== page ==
Project Showcase: A Mopar Enthusiast Shares His Passion And Projects

Cliff “Buckshot” Cake may not be a very popular name, but you may remember when we featured his 1943 Ford Rat Gasser Truck here at Rod Authority. He is now working on some other projects and shared them with us, so we could share them with our readers. No one knows their cars better than their creators, and we’re going to let “Buckshot” tell the tale about his two newest creations while we step aside from the keyboard for a bit.

Many people in the world of muscle cars know what a hassle it is to build Mopars. Unlike Chevys and Fords, parts are scarce and expensive. Being retired, I have the time (even before the COVID panic) to work on projects, but being on a budget makes it even more difficult. Parts are located and deals are made, but at my age, (71) time is working against me. As is my second project; restoring a 1969 Charger with a 440 / 727 engine and transmission combo.

Aiming High With A Dart

Several years ago, a friend was moving out of state and couldn’t take their 1967 Dodge Dart which had been parked as yard art for 15 years due to a cracked block. I bought it sight-unseen and dragged it home to begin its transformation into the “street freak” I’ve wanted since I was a teenager. I remember watching the jacked up ’55 Chevys, Willys, Fords, and others shaking the store windows along the main drag as they rolled past. In 1966, I was 17, broke, and looking at ways to get the nose of my old ’51 Chevy hardtop pointed skyward like my Saturday night heroes. With part-time jobs after school came the realization that in addition to cars, there was this new thing called “girls” and my dreams of a street freak suffered greatly from that point on.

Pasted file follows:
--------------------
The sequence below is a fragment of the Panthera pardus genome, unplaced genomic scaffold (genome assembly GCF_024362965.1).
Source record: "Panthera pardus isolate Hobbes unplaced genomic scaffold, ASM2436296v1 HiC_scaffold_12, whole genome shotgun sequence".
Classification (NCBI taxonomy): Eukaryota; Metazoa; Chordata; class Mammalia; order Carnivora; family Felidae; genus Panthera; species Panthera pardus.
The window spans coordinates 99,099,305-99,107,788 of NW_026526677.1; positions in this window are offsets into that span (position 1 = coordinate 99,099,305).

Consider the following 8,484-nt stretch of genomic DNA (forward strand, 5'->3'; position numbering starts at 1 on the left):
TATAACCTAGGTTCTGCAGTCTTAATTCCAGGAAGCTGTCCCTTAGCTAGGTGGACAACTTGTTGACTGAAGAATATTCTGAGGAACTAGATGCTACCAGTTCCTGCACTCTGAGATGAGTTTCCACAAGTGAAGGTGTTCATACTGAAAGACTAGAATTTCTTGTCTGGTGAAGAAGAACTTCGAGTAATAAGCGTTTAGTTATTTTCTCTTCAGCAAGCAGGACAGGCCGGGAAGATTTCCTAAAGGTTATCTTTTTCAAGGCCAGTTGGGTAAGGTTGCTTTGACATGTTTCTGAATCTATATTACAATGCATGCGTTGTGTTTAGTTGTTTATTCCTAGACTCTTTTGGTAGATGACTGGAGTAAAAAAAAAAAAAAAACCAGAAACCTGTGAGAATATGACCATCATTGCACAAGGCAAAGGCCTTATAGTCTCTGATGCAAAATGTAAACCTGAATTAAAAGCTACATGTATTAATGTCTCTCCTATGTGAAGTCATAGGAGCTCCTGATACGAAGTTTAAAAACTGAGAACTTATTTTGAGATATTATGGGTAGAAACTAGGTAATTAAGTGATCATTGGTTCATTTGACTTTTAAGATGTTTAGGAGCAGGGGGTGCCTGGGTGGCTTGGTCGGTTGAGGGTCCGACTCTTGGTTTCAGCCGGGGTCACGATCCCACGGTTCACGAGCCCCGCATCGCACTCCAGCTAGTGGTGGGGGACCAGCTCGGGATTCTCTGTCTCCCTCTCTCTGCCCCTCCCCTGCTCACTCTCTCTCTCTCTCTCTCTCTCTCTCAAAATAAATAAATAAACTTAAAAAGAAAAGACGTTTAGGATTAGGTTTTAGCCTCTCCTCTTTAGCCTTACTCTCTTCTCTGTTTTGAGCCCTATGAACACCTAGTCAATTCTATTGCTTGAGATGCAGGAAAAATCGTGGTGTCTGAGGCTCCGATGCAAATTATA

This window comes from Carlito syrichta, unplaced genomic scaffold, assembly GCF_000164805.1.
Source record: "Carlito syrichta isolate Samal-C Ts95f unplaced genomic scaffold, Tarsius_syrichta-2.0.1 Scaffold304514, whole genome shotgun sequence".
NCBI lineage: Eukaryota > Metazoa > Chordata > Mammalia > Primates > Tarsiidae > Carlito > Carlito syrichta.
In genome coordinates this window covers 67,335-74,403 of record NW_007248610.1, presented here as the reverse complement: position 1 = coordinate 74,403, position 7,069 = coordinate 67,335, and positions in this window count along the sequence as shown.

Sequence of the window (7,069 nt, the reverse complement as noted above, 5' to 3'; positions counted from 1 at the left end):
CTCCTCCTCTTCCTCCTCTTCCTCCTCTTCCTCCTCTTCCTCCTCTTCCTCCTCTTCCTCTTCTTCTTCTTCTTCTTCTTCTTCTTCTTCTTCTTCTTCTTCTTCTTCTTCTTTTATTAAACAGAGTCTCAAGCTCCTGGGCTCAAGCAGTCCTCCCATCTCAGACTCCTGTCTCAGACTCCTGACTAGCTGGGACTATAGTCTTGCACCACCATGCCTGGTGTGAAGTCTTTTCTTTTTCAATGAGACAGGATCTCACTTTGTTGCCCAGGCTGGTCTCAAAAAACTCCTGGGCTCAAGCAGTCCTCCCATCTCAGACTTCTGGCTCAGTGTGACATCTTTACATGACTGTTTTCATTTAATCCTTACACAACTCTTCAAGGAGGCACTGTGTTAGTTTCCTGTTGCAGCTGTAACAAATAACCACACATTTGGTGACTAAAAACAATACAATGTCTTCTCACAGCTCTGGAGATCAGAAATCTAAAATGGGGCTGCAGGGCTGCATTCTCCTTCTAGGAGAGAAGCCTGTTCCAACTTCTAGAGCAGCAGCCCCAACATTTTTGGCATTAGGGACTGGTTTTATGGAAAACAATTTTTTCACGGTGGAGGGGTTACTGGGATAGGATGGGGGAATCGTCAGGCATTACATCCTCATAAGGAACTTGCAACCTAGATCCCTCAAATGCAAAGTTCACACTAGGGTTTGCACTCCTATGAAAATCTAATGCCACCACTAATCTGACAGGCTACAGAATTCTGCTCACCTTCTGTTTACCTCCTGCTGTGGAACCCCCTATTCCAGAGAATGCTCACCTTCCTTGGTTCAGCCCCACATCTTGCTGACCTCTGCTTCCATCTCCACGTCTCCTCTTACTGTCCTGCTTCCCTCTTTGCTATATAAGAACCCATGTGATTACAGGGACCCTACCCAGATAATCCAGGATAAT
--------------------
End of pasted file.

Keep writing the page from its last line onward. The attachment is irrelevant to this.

Buckshot’s Dart is well on its way to becoming the “Street Freak” he’s always wanted.

After evicting the mice and spiders, I gutted the car and found the entire car was rust free! I then rebuilt the torsion bar front end and converted it to disc brakes. I’m currently looking for a straight-axle to replace the OEM stuff. I sourced a Ford 8.75 rear end with disc brakes, installed a locker and 3.73 gears, and built four-foot ladder bars and sub-frame connectors. It’s mini-tubbed so 12″ meats fit inside the body.

The engine is a 1974 440 from a motorhome. I had the engine bored .030, balanced, decked, and the rods massaged by Dave’s Performance in Fresno, Ca. It went together with Keith Black 11.0-1 pistons, ARP fasteners, and a Comp Cams bumpstick. Two 600cfm Edelbrock carbs sit on a Weiand tunnel ram and do their best to feed the monster, while an aluminum radiator and electric water pump and fan keep it cool. The trans is a manual valve body 727 with a B&M shifter, but soon, a 5-speed manual will take its place, making it more freeway friendly.

Buckshot's Dart has all the makings of an old-school road warrior, including the dual-fours poking through the hood. A modern concession was the addition of air-conditioning and eventually, a 5-speed transmission.